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When playwright Dario Fo, author of We Won't Pay! We Won't Pay!, won the Nobel Prize this year for literature, it was considered a surprising and even controversial decision. What people didn't realize is that the Nobel Prize committee was awarding the Italian satirist for his body of work--hilarious comedies, brilliant political farces, shocking street theatre--rather than the actual play. Most of the criticism was unfounded, because We Won't Pay! We Won't Pay! is some of Fo's best work, a ingenious farce that begins with 300 housewives spontaneously stealing groceries. It contains much more than the standard mistaken-identity gags that are the lifeblood of most farces (though there is plenty of that), managing to mix politics and domestic disputes better than a night in the Clinton White House. We Won't Pay! We Won't Pay! opens on October 22 at Theatre Three, 2800 Routh. The play continues through November 22. Admission is $18-$25. Call (214) 871-3300.
God bless whoever came up with National Massage Therapy Awareness Week. Of all the made-up tributes that calendar companies come up with every year, this has to be the best one. Why? you ask. Because all this week (October 25-31), therapists from The Asten Center will be offering free five- to 10-minute chair massages at various locations throughout the area. Now, if we can just get someone to create a "Fix Your Car For Free" Week. Call the Asten Center for the location nearest you, (972) 669-3245.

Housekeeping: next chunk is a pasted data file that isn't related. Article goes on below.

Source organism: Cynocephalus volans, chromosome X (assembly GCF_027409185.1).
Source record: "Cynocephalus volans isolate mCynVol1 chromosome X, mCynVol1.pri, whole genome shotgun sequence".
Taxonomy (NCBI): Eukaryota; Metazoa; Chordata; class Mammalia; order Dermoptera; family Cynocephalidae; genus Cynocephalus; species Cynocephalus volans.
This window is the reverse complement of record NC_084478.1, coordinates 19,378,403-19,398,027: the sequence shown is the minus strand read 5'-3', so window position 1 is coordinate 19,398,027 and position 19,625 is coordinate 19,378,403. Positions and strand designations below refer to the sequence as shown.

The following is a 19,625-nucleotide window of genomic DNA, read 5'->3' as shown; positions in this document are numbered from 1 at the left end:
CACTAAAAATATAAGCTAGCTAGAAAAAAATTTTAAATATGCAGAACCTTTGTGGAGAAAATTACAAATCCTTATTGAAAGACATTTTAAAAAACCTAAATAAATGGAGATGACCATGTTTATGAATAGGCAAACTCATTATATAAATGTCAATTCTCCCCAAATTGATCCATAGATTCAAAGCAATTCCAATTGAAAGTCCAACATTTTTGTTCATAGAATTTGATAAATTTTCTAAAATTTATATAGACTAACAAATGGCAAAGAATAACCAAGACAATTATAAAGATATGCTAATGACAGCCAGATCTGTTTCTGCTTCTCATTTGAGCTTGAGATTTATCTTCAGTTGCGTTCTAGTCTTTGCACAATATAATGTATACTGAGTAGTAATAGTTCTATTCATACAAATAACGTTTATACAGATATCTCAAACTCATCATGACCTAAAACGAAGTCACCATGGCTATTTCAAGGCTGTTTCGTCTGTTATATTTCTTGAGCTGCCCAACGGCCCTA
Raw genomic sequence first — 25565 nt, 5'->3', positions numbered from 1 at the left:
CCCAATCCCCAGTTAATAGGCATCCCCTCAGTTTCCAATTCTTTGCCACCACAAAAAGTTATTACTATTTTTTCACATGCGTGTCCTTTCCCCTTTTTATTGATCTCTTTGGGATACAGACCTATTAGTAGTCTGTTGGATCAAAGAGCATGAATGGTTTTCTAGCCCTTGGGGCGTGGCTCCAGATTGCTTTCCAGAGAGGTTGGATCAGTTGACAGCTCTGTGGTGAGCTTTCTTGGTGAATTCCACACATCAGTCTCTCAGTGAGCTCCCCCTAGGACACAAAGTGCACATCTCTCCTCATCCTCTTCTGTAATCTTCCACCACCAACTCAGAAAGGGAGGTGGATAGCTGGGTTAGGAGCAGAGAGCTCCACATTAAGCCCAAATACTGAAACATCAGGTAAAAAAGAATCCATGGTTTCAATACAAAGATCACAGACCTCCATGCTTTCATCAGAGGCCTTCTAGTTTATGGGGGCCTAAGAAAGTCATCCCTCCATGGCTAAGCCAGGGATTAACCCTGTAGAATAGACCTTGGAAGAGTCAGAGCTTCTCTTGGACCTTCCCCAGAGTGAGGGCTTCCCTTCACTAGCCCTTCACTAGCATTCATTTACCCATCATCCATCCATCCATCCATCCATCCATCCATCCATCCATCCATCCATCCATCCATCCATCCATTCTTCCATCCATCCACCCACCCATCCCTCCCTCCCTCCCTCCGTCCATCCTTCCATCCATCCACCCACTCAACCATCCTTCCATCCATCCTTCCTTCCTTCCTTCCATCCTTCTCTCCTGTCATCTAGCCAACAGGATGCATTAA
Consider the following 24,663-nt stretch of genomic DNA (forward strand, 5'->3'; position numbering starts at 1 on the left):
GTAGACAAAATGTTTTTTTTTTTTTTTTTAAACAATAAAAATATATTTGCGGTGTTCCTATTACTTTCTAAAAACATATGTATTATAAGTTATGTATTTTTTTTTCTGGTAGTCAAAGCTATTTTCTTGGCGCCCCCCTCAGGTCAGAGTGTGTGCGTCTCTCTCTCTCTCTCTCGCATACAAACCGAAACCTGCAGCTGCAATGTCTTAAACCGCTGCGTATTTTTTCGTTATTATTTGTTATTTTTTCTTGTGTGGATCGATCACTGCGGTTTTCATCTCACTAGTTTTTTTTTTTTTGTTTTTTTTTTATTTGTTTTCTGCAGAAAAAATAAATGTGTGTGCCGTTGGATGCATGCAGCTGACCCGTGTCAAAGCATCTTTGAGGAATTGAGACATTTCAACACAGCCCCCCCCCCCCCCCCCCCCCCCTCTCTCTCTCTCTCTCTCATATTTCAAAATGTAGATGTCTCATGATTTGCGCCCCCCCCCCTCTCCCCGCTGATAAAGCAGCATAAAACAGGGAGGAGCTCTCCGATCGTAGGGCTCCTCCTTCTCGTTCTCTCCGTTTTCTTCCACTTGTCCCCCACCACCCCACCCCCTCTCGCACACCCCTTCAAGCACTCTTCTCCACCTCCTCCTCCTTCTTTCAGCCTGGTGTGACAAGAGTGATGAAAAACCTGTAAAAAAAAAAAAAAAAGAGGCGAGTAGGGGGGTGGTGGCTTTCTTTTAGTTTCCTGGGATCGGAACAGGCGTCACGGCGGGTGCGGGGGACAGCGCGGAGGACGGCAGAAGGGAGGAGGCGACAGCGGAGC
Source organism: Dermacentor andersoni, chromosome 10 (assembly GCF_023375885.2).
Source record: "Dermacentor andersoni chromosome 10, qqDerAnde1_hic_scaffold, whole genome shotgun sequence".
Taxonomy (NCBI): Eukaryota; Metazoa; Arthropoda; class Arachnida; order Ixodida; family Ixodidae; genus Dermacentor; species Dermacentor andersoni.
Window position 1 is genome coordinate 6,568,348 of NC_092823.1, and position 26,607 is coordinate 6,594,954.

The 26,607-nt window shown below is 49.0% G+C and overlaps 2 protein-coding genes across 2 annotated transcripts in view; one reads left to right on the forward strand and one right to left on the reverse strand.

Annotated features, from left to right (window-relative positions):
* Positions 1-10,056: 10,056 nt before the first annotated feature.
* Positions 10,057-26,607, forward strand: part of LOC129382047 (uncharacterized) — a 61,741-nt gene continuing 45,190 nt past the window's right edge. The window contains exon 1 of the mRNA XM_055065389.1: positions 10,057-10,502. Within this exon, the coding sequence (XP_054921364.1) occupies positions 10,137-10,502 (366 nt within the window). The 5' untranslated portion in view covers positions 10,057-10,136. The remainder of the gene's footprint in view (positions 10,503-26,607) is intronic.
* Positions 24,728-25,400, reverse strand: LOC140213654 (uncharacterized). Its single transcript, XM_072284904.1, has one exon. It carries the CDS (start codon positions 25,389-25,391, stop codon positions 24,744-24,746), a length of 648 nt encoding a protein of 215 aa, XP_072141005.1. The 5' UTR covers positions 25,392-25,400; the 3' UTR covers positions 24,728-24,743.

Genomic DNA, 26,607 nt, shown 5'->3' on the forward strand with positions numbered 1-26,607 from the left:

For a reason that we can't place, Ed McMahon is one of our favorite celebrities. Maybe the fact that he is a celebrity at all makes us appreciate him. After all, McMahon has no visible talent other than his booming voice, which he has put to such good use as a shill for various sweepstakes contests and insurance companies since he retired from The Tonight Show. Actually, Johnny Carson retired and McMahon lost his job, but why quibble? McMahon will be in town to sign copies of his new autobiography For Laughing Out Loud, a remembrance of his half century of showbiz experience. Come to think of it, maybe McMahon isn't one of our favorite celebrities. We were thinking of the late Phil Hartman's Ed McMahon impression. Sorry. The book signing happens at Barnes & Noble, 14999 Preston Road and Belt Line, at 7:30 p.m. Call (972) 386-5898.
San Francisco's The Hi-Fives are like a touring production of That Thing You Do!, Tom Hanks' 1996 film about the one-hit "Wonders." The quartet--drummer Gary Gutfield, bassist Steve Faine, and guitarists John Denery and Chris Imlay--bounces around on stage in three-button suits and mod haircuts, pounding out short and catchy songs that sound like the Kinks and the Beatles and just about every other early-'60s British-invasion band. It's surprising, then, that the group was born in the same Bay Area punk scene that spawned bands like Green Day, Rancid, and the Mr. T Experience. Well, maybe it's not that surprising, since punk rock has always been just a louder and faster version of early-'60s rock and roll. The Hi-Fives are a throwback to when rock and roll was about girls, girls, girls, and having a little fun. Over the course of three albums--1995's Welcome to My Mind, 1996's And a Whole Lotta You!, and the just-released Get Down--the Hi-Fives have turned their passion for '60s pop into some fantastic songs, melodies that are harder to get out of your head than water after a day in a swimming pool. The Hi-Fives perform on Wednesday at Trees, 2709 Elm St. Call (214) 748-5809.